Monday, 22 August 2005

Black God, White Devil

Black God White Devil
I saw Glauber Rocha's film Black God, White Devil today. The film looks stunning, with black-and-white, almost solarised, photography. At the start, the camera is hand-held and moving frenetically, but later there are some lovely images of desert landscapes and ruined buildings. It's a very slow film, though, with the ritualised action punctuated by long pauses in which the characters simply stand around staring at each other. Most characters also have a knack for speaking with portentous pauses, which slows things down even more.

Rocha was the most influential director of Brazil's New Cinema movement in the 1960s, and this was his first internationally-famous film, but the earlier social realist New Cinema films are arguably more important than the theatricality of Black God, White Devil.

Saturday, 20 August 2005

The 50 Greatest Films Of All Time

Vanity Fair
The current issue of Vanity Fair has a feature listing The 50 Greatest Films Of All Time. They don't explain who wrote the article, or who chose the fifty films, and the titles are listed alphabetically:
  • All About Eve
  • Amarcord
  • Annie Hall
  • Blow-Up
  • Bonnie & Clyde
  • Breathless
  • Bringing Up Baby
  • Casablanca
  • Chinatown
  • Citizen Kane
  • The Conformist
  • Die Hard
  • Dirty Harry
  • Double Indemnity
  • Dumbo
  • The General
  • The Godfather
  • The Godfather II
  • Goldfinger
  • The Gold Rush
  • Gone With The Wind
  • GoodFellas
  • The Graduate
  • Grand Illusion
  • It Happened One Night
  • It's A Gift
  • Jaws
  • Lawrence Of Arabia
  • Mildred Pierce
  • National Lampoon's Animal House
  • North By Northwest
  • Now Voyager
  • Old School
  • Paths Of Glory
  • Psycho
  • Red River
  • Reds
  • Rome: Open City
  • The Rules Of The Game
  • Seven Samurai
  • The Seventh Seal
  • Singin' In The Rain
  • Some Like It Hot
  • Stagecoach
  • Sullivan's Travels
  • Sunset Boulevard
  • Toy Story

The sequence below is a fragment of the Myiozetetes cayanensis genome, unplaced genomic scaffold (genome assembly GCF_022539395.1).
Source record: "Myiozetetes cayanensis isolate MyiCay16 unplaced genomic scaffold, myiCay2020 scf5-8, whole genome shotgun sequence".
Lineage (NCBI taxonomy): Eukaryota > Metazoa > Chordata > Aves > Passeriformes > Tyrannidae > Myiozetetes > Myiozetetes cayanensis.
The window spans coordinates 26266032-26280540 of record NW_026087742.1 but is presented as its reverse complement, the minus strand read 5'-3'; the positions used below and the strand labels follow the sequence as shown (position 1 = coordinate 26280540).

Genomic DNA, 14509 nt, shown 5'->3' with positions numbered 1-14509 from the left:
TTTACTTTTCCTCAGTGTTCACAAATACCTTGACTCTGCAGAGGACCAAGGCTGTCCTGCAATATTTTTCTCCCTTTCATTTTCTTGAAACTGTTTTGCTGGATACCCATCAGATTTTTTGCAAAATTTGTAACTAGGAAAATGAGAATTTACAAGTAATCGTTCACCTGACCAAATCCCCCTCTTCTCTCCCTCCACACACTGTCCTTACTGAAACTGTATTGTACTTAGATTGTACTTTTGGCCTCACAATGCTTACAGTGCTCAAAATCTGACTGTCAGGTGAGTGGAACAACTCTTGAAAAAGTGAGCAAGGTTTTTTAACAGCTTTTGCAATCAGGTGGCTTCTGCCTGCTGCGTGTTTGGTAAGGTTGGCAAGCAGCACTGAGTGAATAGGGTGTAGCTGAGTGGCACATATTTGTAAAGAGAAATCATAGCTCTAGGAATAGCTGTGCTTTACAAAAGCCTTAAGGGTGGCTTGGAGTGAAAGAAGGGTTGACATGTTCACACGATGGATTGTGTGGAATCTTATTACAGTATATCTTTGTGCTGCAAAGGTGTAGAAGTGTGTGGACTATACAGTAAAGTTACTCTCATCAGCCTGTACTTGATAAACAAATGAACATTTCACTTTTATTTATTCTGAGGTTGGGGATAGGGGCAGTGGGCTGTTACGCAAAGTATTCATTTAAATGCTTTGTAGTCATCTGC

• Trouble In Paradise
  • 2001: A Space Odyssey
  • The Wild Bunch
  • The Wizard Of Oz
  • The Women
Film lists like this can broadly be divided into three types.

Classical Hollywood lists:
Golden Age films like Gone With The Wind and The Wizard Of Oz, selected by nostalgic film critics with rose-tinted glasses.

World cinema lists:
arthouse films like Pather Panchali and Seven Samurai, which are selected by film directors simply because they always have been.

New Hollywood lists:
American cinema 1970s+, like Star Wars and The Godfather, which appear at the top of lists voted for by the public.

Of these main types, the Vanity Fair one is closest to the 'Classical Hollywood' list. It emphasises classic Hollywood films like Casablanca, Stagecoach, and The Wizard Of Oz. It also finds room for Animal House and Die Hard, though, which is almost criminal considering the films it leaves out (Apocalypse Now, A Streetcar Named Desire...). There are only eight foreign-language films, which is nowhere near enough.

Citizen Kane and Battleship Potemkin are almost obligatory on lists like this - if a 'greatest films of all time' list doesn't include these, it can't really be a credible list. Personally, I think 2001: A Space Odyssey and Psycho should also be obligatory, too.

Howard Hawks, Francis Coppola, Victor Fleming, Billy Wilder, Michael Curtiz, Jean Renoir, Alfred Hitchcock, and Stanley Kubrick are the only directors who appear twice in the list. I think, in addition, Akira Kurosawa and Orson Welles each deserve another entry.

Fritz Lang and Sergei Eisenstein don't appear here at all, because silent cinema is very under-represented. The only silent films included are the comedies The General and The Gold Rush. This is a shame, considering the many experimental silent films available to choose from. I know Vanity Fair is a glamour magazine not an academic journal, but Un Chien Andalou, Metropolis, Cabinet Of Dr Caligari, and Battleship Potemkin are far more important silent films than the two they chose.

There aren't precisely fifty films on this list - they admit that they (inexplicably) included Old School as an extra guilty pleasure, and (like many such lists) they treat The Godfather and The Godfather II as a single film. Note, by the way, that there are two films called Some Like It Hot: the one on this list is the 1959 comic masterpiece, not the obscure 1939 comedy.